Google has been successfully sued for defamation in Australia by a man who found his image associated with gangsters in search results.
Michael Trkulja of Melbourne won a defamation lawsuit against Google after discovering that its search results were linking him to an underworld figure called Tony Mokbel, reports the Sydney Morning Herald.
Trkulja's only involvement with the Australian underworld was that he got shot in the back while eating in a restaurant. Despite this, he found his name associated with criminals in web searches for three years.
The lawsuit raises the question of whether web search engines can be viewed as publishers, and the verdict could open the floodgates to similar cases in the country. Google was not seen as the publisher here, but was found liable for not removing the search results when asked to do so.
Trkulja asked Google to remove its content linking to his name three years ago, but it did not, so he had no alternative but to sue it for defamation. A jury found that he had incorrectly filled out the forms that requested Google take down the material, but found that Google still should have made some effort to removed the search results at issue.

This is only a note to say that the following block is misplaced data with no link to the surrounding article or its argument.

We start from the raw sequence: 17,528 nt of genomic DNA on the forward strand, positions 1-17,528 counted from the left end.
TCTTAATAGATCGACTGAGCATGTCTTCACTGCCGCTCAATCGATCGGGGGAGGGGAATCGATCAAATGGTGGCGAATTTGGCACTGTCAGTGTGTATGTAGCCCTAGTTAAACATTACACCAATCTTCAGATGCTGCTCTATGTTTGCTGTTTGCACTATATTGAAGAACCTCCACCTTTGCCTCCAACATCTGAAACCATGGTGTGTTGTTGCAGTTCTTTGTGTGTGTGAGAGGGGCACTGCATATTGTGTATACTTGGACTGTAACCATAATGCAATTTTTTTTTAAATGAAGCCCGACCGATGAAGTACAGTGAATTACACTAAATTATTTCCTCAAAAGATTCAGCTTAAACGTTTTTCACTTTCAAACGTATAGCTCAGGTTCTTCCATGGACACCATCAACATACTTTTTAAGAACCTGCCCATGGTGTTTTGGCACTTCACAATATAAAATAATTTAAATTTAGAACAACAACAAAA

"They have to take some responsibility for what passes through their search systems, for what they index," said Trkulja's barrister Christopher Dibb.
Google has not commented, but Trkulja said he was pleased with the result.
"I feel great... I feel vindicated. It was a David and Goliath battle, a single man standing against a giant using all money and power available to them to squash an innocent person," he said. "I wouldn't wish to my worst enemy what I went through."
Trkulja has already been awarded $225,000 in damages from Yahoo from a similar case. A ruling on Google damages is due next week.
This article was originally published on the Inquirer.
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